With coal severance tax shrinking, lawmakers must be more 'disciplined' in spending it, Stivers says

06/24/2013 07:35 AM

The days of politically popular project spending paid for by coal severance tax may be coming to an end as lawmakers must be more “disciplined” to focus the funding on long-term job training and education programs, the Senate’s leader said.

Senate President Robert Stivers, R-Manchester, said the shrinking tax base in Eastern Kentucky as miners are laid off and mines are closed — or not opened — means that lawmakers from that area won’t have the luxury of being able to earmark funds for projects that have little economic development value. Kentucky has seen its coal severance tax receipts drop by $100 million.

“We’re going to have to be more disciplined. We can’t sit there and build trophy cases and flag poles and do programmatic functions that last for a season. I’m not saying some of those programs aren’t good but it’s not something that’s going to have a 20-year impact,” Stivers said (4:00).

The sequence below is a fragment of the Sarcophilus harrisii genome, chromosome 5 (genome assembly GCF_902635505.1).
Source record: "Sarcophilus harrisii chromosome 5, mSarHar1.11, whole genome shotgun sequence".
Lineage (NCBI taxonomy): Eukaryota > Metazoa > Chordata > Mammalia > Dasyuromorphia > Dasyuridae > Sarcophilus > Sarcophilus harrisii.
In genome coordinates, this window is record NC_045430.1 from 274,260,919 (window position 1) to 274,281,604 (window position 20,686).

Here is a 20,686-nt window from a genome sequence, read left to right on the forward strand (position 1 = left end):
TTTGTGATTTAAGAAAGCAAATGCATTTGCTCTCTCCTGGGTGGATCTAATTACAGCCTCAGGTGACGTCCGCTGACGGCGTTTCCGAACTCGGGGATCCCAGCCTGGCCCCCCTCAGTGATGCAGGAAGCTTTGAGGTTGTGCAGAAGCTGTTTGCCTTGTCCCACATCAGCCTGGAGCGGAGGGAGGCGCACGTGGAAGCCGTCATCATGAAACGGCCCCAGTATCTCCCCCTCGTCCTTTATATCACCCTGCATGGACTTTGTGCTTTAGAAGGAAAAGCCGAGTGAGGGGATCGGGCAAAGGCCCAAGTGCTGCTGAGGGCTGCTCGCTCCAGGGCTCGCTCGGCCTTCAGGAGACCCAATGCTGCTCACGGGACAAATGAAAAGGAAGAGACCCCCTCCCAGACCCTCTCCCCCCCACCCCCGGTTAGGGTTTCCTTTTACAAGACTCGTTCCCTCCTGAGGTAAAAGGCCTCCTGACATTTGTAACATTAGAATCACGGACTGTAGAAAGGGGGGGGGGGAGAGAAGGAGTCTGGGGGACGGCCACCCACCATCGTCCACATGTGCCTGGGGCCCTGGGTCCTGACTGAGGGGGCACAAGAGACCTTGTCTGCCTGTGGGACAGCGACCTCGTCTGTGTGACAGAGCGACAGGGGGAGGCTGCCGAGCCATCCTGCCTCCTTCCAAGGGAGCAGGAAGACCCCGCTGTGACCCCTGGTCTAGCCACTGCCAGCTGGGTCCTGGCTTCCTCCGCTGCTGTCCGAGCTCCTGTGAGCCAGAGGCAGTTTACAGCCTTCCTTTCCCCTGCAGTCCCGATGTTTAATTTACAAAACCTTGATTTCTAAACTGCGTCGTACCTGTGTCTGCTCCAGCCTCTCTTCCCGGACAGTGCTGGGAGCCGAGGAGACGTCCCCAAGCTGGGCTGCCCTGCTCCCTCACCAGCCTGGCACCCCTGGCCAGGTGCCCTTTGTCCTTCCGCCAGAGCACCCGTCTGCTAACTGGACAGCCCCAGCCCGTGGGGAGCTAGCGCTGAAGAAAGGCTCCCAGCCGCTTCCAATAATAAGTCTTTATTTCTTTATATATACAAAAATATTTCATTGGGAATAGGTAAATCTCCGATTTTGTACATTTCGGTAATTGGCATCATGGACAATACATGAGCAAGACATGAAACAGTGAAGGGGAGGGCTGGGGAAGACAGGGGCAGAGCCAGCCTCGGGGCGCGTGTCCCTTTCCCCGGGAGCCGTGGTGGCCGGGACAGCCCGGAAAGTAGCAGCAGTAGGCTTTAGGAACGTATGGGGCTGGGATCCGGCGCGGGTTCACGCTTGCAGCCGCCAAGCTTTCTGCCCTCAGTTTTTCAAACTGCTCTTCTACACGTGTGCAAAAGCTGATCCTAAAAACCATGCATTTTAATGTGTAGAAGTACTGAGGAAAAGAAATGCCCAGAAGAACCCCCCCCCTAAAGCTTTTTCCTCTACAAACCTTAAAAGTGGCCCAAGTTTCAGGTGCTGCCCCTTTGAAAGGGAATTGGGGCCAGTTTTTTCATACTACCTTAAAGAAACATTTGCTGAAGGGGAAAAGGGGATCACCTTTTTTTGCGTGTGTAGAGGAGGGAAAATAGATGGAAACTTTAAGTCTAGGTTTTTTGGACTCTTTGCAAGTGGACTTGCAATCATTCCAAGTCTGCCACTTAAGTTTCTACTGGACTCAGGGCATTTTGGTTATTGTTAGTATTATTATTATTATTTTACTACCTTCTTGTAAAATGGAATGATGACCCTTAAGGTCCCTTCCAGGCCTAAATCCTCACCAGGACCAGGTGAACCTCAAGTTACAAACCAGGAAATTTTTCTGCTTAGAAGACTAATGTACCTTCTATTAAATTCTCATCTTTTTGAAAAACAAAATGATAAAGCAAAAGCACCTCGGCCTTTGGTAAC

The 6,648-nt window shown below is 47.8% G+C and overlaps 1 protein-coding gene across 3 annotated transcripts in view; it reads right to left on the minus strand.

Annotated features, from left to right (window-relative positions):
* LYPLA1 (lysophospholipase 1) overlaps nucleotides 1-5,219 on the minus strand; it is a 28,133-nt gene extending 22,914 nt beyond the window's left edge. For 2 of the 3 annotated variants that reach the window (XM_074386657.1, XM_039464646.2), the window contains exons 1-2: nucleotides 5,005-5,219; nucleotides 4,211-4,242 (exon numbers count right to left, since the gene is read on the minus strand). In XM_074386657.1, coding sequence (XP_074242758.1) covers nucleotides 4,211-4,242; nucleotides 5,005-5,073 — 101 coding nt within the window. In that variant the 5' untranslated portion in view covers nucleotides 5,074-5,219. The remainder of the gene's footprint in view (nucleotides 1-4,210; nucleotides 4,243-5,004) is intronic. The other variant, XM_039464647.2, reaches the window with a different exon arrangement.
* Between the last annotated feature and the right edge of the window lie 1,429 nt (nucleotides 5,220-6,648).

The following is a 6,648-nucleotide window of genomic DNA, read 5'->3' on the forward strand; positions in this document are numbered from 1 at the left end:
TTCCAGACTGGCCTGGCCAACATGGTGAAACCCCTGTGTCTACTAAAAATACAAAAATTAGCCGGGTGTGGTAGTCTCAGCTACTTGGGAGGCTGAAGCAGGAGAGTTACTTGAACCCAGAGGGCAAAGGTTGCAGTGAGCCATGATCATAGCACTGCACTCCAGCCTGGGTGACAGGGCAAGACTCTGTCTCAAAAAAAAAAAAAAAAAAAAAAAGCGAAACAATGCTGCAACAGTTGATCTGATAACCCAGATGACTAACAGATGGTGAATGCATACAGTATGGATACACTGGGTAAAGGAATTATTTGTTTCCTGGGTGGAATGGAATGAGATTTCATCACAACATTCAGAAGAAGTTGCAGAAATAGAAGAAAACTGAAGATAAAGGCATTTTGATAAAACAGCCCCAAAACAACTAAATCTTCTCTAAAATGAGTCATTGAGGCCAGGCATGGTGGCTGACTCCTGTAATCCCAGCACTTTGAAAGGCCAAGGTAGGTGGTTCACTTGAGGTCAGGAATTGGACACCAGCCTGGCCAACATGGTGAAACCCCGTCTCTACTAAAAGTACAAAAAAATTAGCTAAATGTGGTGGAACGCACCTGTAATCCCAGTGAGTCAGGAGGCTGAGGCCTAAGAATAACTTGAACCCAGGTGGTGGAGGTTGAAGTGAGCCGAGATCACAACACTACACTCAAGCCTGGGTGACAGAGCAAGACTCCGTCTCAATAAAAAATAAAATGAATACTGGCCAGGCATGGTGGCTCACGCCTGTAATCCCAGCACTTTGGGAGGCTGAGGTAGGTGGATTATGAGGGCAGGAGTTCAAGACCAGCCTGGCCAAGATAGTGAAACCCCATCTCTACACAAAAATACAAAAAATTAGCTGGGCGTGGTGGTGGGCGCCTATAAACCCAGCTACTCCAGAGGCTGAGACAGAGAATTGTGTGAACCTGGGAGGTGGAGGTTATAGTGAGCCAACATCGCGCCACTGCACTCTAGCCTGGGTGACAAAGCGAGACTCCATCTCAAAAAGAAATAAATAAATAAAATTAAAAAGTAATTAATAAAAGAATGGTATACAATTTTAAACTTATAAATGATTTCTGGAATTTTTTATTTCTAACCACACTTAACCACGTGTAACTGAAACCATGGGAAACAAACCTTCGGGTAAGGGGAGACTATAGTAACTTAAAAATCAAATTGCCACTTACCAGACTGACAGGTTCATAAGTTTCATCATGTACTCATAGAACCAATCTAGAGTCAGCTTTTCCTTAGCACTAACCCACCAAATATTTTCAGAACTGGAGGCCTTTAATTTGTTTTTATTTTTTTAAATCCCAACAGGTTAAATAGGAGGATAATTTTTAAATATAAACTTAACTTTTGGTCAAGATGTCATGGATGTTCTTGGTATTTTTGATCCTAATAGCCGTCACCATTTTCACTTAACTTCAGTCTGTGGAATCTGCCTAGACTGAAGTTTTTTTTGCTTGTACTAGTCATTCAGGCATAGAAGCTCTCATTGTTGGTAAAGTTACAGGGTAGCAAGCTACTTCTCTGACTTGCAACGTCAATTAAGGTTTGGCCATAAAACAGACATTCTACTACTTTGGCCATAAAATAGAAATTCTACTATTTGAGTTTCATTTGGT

Stivers was using real examples. In 2008, House Democrats tagged $5,000 of the coal severance tax for a trophy case at Hazard High School and $15,000 for a flagpole at the Knott County Area Technology Center.

Stivers also said it was Democratic House Speaker Greg Stumbo who wanted to use $2.5 million of coal severance tax in the last budget to help finance a study of renovations to Rupp Arena, where the University of Kentucky plays basketball.

When Rep. Leslie Combs, D-Pikeville, initially proposed using some coal severance tax money to fund scholarships, Stivers said her proposal to have those funds pay for students in six counties to attend the University of Pikeville was “inappropriate.” Instead, Stivers said he supports a broader approach that provides scholarships to students in coal-producing counties so that they could go to any college or university in the region. That proposal failed to pass last session.


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